Midget Farrelly, world-champion, boardmaker, and iconoclast, died yesterday at age 71 from stomach cancer. He was a beautiful wave-rider, controlled and polished but with a dynamic be-bopping flair. After making a close study of California power surfer Phil Edwards in the late ’50s and early ’60s, Farrelly trimmed away most of the Edwardian style flourishes and became very much his own surfer. By the time he won the 1962 Makaha International, at age 18, Midget was style icon in Australia; by the time he won the 1964 World Championships—the first event of its kind—he was the sport’s apex high-performer. An entire nation of surfers followed Farrelly’s lead. He had his own newspaper column. He starred in every Aussie surf film, and racked up cover shots by the half-dozen. World-champ-in-the-making Nat Young copied Midget the way Midget copied Phil, and Bob McTavish was greatly influenced by Midget as well—as a surfer, but even more as a boardmaker—and the fact that Farrelly doesn’t get more credit for the shortboard revolution is the biggest of the many injustices he suffered over the decades (read more about Farrelly’s poor treatment by the surf media here).
From 1966 on, as the attention went elsewhere, Farrelly quietly continued to be the sport’s dominate competitive surfer, finishing runner-up in both the 1968 and 1970 World Championships. Meanwhile, he and Young began a feud that that went on forever, unto death in fact—a feud as groundbreaking in its own way as anything else the two surfers accomplished—the origins of which had to do with the aforementioned shortboard revolution, and credit given and withheld.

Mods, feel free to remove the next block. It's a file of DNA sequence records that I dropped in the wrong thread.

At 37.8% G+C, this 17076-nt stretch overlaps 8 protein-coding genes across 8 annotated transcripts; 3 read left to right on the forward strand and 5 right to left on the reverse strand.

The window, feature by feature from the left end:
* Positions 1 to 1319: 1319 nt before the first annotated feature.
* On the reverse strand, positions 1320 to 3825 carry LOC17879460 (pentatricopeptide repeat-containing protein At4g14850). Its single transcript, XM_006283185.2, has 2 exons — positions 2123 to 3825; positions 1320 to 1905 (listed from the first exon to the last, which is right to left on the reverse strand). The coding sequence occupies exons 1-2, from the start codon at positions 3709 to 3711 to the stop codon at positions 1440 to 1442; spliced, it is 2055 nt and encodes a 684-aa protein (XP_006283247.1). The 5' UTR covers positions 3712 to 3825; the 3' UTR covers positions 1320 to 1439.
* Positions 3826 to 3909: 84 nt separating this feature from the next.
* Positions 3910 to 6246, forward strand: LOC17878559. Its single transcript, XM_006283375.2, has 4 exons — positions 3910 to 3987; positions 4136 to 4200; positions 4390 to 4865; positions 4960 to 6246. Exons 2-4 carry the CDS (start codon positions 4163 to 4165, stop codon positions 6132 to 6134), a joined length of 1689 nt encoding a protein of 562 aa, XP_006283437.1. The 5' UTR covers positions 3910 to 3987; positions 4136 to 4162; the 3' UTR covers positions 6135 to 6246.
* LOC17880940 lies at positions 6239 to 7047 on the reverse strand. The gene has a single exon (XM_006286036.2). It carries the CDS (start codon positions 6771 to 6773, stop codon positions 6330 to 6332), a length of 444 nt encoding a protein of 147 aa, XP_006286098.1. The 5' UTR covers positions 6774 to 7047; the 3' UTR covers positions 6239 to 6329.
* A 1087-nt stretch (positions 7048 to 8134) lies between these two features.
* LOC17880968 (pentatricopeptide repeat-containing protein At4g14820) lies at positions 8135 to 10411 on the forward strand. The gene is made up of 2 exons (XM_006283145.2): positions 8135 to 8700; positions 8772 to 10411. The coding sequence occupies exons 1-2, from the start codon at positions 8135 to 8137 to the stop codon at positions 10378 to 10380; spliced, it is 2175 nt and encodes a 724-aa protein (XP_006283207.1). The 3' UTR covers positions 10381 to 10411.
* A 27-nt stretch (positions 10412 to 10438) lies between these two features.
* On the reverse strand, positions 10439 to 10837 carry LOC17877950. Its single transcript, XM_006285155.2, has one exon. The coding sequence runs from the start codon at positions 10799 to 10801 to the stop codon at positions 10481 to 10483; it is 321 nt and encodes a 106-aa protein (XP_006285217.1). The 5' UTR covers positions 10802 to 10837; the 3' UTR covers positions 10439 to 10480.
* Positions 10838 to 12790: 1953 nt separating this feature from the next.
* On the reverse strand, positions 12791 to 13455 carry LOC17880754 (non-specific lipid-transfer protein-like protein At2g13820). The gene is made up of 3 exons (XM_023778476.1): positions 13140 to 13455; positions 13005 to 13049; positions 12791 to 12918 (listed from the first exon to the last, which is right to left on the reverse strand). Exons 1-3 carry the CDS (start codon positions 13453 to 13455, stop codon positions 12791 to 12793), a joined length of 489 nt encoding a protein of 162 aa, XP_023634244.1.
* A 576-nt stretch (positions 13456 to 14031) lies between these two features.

Midget wasn’t always an easy surfer to like. He was tightly wound, wasn’t a big man for the pubs, had a posh accent. He was smarter than everyone else in the room, and knew it, and seemingly wanted you to know that he knew. In 1969 he editorialized against drugs at a time when every surfer in the world was either high, or about to get high. In later years he was skeptical at best, dismissive and even paranoid at worst, about surf media and surf history in general.
But Midget was also gracious, loyal, and eloquent. He was a perpetually successful businessman—Surfblanks Australia, the business he founded in the early ’70s, is one of the sport’s longest-running operations. He never chased fame; he put all that effort instead into friends and family. Midget was interested and engaged with the world around him, in people and events outside of surfing, and because there was balance in Farrelly’s life, his love for riding waves—the act itself, not all the hoodoo around it—never waned. Midget had an air of class and confidence about him when he stepped onto the podium at the ’64 world titles, and he wore it like a cloak for the rest of his life.